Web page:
Researchers have previously found a negative effect of endocrine disrupting chemicals (EDCs) on fish. The effect has been noted in clinical journals. This study, completed by the University of Exeter and the University of Brussels, digs deeper into the effects of EDCs on reproduction.

Oral contraceptives, hormone replacement therapy and dishwashing liquid may contain EDCs. Most are widely tested and considered safe for use in the human population, but what are the effects of medications that change the endocrine system on a basic level? According to researchers, it can reduce the ability of fish to reproduce. Many animal species, including fish, have a similar hormone profile to humans. Researchers are concerned about the fish population and their inability to reproduce as a result of large scale exposure to EDCs. However, it is the potential impact on the human race that is also concerning.

Fish affected by EDCs often become intersexed, which means they have both male and female reproductive abilities. Researchers have found these fish may suffer from a 76% reduction in reproductive ability thanks to EDCs in water supplies. These same water supplies often feed into residential areas and may, theoretically, affect human reproductive ability.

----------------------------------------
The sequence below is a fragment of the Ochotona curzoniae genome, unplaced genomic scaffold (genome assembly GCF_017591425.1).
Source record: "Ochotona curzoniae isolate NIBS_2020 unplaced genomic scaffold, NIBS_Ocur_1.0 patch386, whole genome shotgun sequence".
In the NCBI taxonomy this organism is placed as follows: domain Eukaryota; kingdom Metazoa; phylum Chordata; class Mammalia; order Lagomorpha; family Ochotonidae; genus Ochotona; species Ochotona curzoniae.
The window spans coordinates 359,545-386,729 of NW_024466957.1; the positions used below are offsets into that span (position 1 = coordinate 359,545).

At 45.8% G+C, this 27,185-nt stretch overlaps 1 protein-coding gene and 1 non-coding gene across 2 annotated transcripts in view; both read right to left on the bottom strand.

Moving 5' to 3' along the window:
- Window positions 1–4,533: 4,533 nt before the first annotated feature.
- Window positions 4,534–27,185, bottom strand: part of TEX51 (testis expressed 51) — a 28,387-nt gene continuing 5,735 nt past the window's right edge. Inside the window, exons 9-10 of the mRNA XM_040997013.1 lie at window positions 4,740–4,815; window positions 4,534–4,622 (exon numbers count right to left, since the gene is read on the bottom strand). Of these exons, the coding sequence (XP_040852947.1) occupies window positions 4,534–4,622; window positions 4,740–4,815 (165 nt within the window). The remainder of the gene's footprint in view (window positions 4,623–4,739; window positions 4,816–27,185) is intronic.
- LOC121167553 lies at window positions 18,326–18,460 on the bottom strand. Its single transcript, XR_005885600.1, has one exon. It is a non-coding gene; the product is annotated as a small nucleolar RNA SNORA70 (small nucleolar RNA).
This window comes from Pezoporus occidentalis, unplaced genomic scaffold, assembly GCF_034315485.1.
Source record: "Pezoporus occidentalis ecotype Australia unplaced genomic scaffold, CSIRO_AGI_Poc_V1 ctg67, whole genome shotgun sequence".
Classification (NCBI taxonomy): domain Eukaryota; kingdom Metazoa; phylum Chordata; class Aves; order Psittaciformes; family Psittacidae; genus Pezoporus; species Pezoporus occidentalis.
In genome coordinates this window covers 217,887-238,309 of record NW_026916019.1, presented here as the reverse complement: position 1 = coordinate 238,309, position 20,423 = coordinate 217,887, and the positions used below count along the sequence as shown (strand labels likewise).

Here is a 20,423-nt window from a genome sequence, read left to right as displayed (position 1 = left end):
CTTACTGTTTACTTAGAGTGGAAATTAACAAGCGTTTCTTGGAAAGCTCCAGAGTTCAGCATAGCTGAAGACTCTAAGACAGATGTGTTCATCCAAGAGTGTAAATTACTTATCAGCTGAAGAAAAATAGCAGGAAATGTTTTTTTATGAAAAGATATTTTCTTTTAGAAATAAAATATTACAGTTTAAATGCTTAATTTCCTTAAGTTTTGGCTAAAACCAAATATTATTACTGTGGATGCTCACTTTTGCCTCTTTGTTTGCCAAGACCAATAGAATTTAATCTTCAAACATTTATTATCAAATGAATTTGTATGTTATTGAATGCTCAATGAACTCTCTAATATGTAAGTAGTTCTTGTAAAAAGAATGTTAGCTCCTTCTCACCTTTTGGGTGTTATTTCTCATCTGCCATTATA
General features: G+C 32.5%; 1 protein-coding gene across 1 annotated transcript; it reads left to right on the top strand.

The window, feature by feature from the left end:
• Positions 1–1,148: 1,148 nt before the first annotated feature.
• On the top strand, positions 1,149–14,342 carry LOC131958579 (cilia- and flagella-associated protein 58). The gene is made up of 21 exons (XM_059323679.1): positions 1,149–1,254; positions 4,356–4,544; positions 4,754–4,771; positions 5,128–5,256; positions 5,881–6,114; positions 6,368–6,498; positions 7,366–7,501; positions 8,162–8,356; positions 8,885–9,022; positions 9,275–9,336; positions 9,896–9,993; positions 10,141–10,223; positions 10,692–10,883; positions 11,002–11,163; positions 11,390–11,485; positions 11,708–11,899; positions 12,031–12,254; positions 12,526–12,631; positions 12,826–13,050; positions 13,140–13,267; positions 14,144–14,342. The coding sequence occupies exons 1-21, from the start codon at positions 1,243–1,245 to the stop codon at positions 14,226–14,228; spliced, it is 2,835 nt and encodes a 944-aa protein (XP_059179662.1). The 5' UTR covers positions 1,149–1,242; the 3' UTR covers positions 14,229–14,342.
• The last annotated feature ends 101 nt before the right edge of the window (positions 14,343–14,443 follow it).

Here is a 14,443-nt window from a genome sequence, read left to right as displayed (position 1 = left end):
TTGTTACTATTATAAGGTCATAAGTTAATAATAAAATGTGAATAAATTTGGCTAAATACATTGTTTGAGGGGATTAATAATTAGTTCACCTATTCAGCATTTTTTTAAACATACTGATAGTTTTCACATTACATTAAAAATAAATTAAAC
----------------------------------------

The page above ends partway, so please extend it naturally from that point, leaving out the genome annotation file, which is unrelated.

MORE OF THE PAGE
Professor Charles Tyler assessed: "Fish still share many biological links with humans and the fact that their reproduction has the potential to be affected by EDCs is certainly a cause for concern. From a risk assessment point of view, these results are very significant."

Source: Catherine A. Harris, Patrick B. Hamilton, Tamsin J. Runnalls, Veronica Vinciotti, Alan Henshaw, Dave Hodgson, Tobias S. Coe, Susan Jobling, Charles R. Tyler, John P. Sumpter. Environmental Health Perspectives. 8 October, 2010.

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